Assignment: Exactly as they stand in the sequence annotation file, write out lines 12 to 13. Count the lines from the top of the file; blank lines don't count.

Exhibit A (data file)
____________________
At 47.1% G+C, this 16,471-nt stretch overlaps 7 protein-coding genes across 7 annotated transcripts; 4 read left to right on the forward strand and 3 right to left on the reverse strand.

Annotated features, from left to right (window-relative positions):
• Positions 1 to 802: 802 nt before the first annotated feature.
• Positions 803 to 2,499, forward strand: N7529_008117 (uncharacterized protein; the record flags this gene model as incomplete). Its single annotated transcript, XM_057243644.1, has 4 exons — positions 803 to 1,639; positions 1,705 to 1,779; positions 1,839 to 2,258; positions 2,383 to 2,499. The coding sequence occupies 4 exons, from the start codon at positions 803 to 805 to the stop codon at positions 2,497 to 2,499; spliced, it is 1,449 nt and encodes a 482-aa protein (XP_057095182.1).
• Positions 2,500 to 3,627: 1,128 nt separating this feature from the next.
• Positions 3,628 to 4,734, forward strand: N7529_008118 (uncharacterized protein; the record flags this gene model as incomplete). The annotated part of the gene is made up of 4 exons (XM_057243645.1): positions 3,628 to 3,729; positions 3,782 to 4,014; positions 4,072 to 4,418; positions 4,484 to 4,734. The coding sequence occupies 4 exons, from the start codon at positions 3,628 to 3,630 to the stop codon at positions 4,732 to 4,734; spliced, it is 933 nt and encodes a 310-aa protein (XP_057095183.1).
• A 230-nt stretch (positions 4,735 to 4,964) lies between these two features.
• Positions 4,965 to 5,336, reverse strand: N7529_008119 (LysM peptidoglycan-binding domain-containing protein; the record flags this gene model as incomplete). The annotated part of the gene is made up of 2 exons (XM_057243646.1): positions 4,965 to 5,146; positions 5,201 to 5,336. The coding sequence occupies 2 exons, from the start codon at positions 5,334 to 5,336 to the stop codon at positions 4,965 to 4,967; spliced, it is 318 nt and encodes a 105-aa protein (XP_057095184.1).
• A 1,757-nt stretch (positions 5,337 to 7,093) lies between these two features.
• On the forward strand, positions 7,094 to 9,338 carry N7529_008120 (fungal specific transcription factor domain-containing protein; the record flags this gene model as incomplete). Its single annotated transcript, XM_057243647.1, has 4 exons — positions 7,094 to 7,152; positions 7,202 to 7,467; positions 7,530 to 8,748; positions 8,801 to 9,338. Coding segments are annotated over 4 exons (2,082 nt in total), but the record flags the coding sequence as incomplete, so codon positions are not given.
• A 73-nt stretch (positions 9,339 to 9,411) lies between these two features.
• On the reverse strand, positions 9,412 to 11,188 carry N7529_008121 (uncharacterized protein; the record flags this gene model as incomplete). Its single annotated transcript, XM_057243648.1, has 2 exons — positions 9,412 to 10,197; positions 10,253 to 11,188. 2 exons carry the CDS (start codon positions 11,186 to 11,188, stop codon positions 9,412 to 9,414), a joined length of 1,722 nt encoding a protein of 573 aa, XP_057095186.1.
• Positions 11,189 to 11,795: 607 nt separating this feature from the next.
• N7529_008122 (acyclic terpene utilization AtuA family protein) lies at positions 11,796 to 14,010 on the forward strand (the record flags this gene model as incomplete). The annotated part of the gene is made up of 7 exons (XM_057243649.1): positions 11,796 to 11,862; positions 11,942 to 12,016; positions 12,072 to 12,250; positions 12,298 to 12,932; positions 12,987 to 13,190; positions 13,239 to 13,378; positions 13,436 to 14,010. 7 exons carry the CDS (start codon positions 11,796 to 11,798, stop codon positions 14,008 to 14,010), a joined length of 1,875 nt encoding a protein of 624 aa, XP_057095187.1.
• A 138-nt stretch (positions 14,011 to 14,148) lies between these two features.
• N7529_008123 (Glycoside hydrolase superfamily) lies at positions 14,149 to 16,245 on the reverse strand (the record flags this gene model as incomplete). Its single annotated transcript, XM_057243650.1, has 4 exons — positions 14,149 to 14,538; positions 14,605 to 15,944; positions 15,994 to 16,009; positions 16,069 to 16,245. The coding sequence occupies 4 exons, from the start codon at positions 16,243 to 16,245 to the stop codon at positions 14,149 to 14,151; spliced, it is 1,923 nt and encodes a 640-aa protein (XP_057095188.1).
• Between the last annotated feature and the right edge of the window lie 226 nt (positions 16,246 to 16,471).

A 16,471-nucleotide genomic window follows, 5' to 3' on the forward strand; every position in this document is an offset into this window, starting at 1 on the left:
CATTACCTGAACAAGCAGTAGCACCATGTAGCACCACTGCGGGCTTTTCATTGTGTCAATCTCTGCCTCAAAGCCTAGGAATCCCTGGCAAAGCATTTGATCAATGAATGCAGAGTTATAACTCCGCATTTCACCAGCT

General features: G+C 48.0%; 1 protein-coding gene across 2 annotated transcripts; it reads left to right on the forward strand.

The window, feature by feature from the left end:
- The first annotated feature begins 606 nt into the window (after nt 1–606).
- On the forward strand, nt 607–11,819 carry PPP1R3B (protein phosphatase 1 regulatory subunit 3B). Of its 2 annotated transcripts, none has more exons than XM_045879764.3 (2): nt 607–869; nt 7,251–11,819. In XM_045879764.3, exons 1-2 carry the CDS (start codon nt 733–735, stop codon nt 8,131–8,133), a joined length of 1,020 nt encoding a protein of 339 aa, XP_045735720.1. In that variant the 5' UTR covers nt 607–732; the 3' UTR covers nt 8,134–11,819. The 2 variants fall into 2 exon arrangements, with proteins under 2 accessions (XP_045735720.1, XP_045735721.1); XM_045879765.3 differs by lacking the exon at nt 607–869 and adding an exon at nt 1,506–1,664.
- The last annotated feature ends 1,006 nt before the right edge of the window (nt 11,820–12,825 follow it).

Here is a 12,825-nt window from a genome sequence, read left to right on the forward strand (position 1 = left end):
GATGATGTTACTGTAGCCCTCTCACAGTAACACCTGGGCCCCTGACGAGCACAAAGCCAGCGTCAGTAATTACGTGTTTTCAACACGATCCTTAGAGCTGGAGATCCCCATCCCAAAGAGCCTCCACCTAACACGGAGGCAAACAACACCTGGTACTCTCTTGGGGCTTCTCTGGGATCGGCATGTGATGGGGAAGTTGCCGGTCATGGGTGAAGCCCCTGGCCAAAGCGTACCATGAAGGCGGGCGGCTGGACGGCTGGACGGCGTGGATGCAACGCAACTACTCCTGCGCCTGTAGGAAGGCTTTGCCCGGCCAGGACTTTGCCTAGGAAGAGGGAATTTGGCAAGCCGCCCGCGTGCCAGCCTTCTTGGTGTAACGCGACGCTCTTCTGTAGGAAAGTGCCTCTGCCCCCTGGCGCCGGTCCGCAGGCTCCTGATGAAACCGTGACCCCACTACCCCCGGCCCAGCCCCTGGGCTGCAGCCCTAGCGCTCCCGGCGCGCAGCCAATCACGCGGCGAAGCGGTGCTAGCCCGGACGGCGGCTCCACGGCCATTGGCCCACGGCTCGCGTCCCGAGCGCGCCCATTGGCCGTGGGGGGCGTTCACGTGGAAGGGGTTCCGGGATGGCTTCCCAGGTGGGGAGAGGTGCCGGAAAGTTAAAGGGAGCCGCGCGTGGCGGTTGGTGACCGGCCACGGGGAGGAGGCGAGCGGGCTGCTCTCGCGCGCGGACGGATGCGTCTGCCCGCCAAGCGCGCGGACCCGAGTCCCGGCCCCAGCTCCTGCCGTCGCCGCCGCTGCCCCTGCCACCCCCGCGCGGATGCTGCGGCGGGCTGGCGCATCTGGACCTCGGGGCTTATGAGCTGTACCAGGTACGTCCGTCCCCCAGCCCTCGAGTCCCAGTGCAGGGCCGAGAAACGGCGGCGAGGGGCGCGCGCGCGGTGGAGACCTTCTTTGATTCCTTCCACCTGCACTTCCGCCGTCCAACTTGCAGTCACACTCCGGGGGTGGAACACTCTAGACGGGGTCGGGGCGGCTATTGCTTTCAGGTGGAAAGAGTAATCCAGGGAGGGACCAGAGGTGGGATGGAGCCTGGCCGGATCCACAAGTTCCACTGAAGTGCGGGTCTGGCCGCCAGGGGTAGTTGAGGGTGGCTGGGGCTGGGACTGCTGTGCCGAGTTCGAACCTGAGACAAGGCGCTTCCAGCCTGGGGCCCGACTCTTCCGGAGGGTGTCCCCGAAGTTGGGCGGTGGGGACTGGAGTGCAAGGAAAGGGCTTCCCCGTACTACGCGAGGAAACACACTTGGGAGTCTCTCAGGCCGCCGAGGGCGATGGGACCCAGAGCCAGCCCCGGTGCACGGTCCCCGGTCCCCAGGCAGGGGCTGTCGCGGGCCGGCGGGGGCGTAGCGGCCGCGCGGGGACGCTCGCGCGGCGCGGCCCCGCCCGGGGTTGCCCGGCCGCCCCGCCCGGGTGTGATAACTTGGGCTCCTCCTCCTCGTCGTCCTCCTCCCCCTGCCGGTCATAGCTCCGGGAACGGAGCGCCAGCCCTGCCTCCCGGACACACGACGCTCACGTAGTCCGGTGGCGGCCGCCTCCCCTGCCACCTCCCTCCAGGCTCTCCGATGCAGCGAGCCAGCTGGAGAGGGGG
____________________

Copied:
• On the reverse strand, positions 9,412 to 11,188 carry N7529_008121 (uncharacterized protein; the record flags this gene model as incomplete). Its single annotated transcript, XM_057243648.1, has 2 exons — positions 9,412 to 10,197; positions 10,253 to 11,188. 2 exons carry the CDS (start codon positions 11,186 to 11,188, stop codon positions 9,412 to 9,414), a joined length of 1,722 nt encoding a protein of 573 aa, XP_057095186.1.
• Positions 11,189 to 11,795: 607 nt separating this feature from the next.